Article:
A psychologist, Peter Icarus, healing to his patients, yet privately suffering from a life of unrelenting angst and un-fulfillment, is invited to visit a planet 200 years in the future. Accepting the invitation with great trepidation, he arrives traumatized by the instantaneous journey through space, is plunked into his living quarters with the barest preparation, and no orientation, where he remains largely uninformed, desperately lost and increasingly frightened.
Into this panicky mix two aliens regularly visit him, one, a woman who is his primary companion during his visit, the other perhaps the wisest person on Troubadour, a man known as Rain. They provide fascinating but shockingly implausible information about their society, while leaving his greatest needs, for guidance and to know the purpose of his visit, largely unattended. A third Troubadourian protects him on his outings into the strange and exotic nature of the planet.
Left floundering in the confusion of his own fearful questions, the suffering, dysfunctional parts of Peter’s life, in both dreams and waking experience, flash vividly before him – almost as if he were stuck just before dying, summarizing crimes and regrets – pushing him to the brink of emotional collapse.
During this profoundly disruptive experience, he becomes secretly infatuated – mesmerized for comfort – by the woman who regularly visits. He bonds deeply and subliminally to her beautiful physical presence and her patient emotional calmness, while also feeling deeply fearful of her independent, sometimes hurtful, often inexplicable ways.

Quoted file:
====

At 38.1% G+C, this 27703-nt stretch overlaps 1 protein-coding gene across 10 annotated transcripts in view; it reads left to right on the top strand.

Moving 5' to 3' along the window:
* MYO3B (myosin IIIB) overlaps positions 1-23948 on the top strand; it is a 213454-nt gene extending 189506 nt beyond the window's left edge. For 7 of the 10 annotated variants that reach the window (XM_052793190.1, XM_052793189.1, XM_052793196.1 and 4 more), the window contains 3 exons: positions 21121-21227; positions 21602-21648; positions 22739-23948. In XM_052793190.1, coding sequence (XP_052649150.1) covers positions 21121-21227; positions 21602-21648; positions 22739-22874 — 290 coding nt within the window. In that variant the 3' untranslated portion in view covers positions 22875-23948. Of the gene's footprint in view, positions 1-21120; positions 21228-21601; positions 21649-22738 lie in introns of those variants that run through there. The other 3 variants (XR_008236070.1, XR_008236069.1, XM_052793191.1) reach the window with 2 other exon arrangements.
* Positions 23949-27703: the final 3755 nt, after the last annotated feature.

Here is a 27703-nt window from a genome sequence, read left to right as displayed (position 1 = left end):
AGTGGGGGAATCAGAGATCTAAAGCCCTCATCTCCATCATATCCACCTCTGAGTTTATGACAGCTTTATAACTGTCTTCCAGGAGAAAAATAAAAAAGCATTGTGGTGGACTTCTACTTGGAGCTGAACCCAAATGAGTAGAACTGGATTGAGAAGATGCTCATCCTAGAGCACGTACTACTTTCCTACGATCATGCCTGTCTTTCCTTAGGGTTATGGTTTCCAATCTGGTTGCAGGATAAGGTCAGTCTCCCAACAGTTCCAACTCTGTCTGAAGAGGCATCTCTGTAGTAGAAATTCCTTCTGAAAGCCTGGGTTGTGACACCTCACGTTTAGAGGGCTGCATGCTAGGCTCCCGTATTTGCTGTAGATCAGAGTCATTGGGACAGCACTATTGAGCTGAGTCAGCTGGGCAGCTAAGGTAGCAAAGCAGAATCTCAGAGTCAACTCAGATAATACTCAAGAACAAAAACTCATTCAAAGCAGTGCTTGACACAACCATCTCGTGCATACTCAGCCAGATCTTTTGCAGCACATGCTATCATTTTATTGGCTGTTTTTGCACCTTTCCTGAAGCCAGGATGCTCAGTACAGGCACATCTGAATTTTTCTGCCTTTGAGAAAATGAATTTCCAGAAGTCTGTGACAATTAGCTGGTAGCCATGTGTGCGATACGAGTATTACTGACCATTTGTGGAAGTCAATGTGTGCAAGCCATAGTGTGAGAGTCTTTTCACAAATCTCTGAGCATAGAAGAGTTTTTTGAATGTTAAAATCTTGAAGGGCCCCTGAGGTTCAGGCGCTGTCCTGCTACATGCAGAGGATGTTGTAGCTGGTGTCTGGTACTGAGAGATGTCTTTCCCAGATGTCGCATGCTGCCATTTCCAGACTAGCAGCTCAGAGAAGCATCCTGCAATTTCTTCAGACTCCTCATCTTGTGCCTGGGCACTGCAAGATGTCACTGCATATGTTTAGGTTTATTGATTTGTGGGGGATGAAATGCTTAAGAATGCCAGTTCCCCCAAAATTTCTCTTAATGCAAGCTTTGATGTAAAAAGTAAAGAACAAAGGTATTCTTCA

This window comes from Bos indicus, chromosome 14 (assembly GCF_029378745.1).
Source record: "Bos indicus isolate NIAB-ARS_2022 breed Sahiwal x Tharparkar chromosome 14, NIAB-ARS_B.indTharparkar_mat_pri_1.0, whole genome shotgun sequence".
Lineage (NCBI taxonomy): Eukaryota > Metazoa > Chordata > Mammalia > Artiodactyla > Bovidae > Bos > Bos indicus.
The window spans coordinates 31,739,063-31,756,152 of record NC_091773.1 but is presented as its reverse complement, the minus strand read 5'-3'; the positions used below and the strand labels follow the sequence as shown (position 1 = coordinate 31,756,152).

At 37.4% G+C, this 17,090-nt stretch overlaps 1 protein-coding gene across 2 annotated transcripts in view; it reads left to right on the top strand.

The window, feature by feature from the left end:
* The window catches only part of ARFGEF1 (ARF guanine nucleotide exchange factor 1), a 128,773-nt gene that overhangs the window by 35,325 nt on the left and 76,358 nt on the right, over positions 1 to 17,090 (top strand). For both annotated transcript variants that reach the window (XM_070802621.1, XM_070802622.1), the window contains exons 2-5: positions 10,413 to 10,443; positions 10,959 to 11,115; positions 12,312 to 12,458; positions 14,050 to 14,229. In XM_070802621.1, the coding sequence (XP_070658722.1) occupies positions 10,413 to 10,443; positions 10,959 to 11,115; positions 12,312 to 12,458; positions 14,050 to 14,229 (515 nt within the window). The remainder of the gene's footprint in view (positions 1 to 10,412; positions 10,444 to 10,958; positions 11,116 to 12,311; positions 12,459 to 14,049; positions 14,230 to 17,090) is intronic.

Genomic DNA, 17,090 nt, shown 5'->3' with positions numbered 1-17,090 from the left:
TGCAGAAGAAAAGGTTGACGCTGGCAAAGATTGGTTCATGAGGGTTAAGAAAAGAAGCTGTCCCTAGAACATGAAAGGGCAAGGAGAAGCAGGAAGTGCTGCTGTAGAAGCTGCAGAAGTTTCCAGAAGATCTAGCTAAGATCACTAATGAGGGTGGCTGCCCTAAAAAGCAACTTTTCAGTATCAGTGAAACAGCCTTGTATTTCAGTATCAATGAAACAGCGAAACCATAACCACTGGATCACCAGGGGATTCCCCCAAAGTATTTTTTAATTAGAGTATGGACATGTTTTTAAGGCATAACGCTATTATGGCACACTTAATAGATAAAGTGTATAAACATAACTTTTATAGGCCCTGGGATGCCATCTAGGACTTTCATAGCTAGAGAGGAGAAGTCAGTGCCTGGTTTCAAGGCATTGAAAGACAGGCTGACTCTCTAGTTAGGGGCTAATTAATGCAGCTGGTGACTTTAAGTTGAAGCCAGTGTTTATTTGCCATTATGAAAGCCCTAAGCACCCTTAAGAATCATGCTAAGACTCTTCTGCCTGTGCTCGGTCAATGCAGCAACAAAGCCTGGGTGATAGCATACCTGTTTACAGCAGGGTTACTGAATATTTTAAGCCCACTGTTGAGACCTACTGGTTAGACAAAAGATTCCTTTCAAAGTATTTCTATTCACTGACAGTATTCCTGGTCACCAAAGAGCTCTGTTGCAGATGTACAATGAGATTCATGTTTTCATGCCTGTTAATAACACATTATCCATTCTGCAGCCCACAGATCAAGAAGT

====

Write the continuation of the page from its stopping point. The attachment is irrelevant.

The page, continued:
This woman, Wind, is the second hero of this psychological adventure, who like Peter must find a way to change her basic assumptions about life, and about Peter, in order for both of them to achieve their separate, though entirely, unbeknownst to them very collaborative goals. This is a story of enlightenment and fulfillment, not only for the Earthman, but for his hosts, the Troubadourians as well.
Dr. Fenn's epic utopian psychological quest-adventure envisions a society whose principle purpose is the nourishment, not of groups but of individual humans, where the prime directive of government is the encouragement and support of our best human performance, instead of keeping itself in power by policing our worst. "Government becomes a university informing us of available views and possibilities, so we can vote for ourselves – instead of a secret power-clique manipulating us to believe in its surreptitious boondoggling choices." All Music, Images and Texts Copyright 2005 by Don Fenn